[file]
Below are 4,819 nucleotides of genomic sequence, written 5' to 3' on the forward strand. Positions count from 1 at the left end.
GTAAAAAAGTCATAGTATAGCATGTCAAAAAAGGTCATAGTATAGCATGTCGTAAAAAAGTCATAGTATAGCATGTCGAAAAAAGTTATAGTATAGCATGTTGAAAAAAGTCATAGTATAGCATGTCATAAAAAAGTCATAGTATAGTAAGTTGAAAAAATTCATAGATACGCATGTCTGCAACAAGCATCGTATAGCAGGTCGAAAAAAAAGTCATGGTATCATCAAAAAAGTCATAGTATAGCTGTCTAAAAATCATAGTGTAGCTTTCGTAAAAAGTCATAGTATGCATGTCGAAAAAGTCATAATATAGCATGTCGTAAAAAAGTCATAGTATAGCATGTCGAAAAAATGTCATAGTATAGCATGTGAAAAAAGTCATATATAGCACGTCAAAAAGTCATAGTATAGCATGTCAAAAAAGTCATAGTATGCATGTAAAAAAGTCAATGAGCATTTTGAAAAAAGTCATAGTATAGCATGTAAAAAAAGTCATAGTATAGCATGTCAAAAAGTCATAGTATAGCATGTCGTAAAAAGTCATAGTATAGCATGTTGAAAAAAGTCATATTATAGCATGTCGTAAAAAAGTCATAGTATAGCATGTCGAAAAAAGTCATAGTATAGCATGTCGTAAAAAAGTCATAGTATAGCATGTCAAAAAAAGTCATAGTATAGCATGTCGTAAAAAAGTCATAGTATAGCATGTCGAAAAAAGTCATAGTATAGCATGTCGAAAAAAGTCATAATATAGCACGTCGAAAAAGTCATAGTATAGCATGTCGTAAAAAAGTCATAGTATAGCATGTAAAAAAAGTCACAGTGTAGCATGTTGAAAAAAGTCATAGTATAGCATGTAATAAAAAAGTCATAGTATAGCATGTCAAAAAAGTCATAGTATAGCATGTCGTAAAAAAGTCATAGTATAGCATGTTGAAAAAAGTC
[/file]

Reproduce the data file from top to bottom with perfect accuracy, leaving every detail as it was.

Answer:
Below are 4,819 nucleotides of genomic sequence, written 5' to 3' on the forward strand. Positions count from 1 at the left end.
GTAAAAAAGTCATAGTATAGCATGTCAAAAAAGGTCATAGTATAGCATGTCGTAAAAAAGTCATAGTATAGCATGTCGAAAAAAGTTATAGTATAGCATGTTGAAAAAAGTCATAGTATAGCATGTCATAAAAAAGTCATAGTATAGTAAGTTGAAAAAATTCATAGATACGCATGTCTGCAACAAGCATCGTATAGCAGGTCGAAAAAAAAGTCATGGTATCATCAAAAAAGTCATAGTATAGCTGTCTAAAAATCATAGTGTAGCTTTCGTAAAAAGTCATAGTATGCATGTCGAAAAAGTCATAATATAGCATGTCGTAAAAAAGTCATAGTATAGCATGTCGAAAAAATGTCATAGTATAGCATGTGAAAAAAGTCATATATAGCACGTCAAAAAGTCATAGTATAGCATGTCAAAAAAGTCATAGTATGCATGTAAAAAAGTCAATGAGCATTTTGAAAAAAGTCATAGTATAGCATGTAAAAAAAGTCATAGTATAGCATGTCAAAAAGTCATAGTATAGCATGTCGTAAAAAGTCATAGTATAGCATGTTGAAAAAAGTCATATTATAGCATGTCGTAAAAAAGTCATAGTATAGCATGTCGAAAAAAGTCATAGTATAGCATGTCGTAAAAAAGTCATAGTATAGCATGTCAAAAAAAGTCATAGTATAGCATGTCGTAAAAAAGTCATAGTATAGCATGTCGAAAAAAGTCATAGTATAGCATGTCGAAAAAAGTCATAATATAGCACGTCGAAAAAGTCATAGTATAGCATGTCGTAAAAAAGTCATAGTATAGCATGTAAAAAAAGTCACAGTGTAGCATGTTGAAAAAAGTCATAGTATAGCATGTAATAAAAAAGTCATAGTATAGCATGTCAAAAAAGTCATAGTATAGCATGTCGTAAAAAAGTCATAGTATAGCATGTTGAAAAAAGTC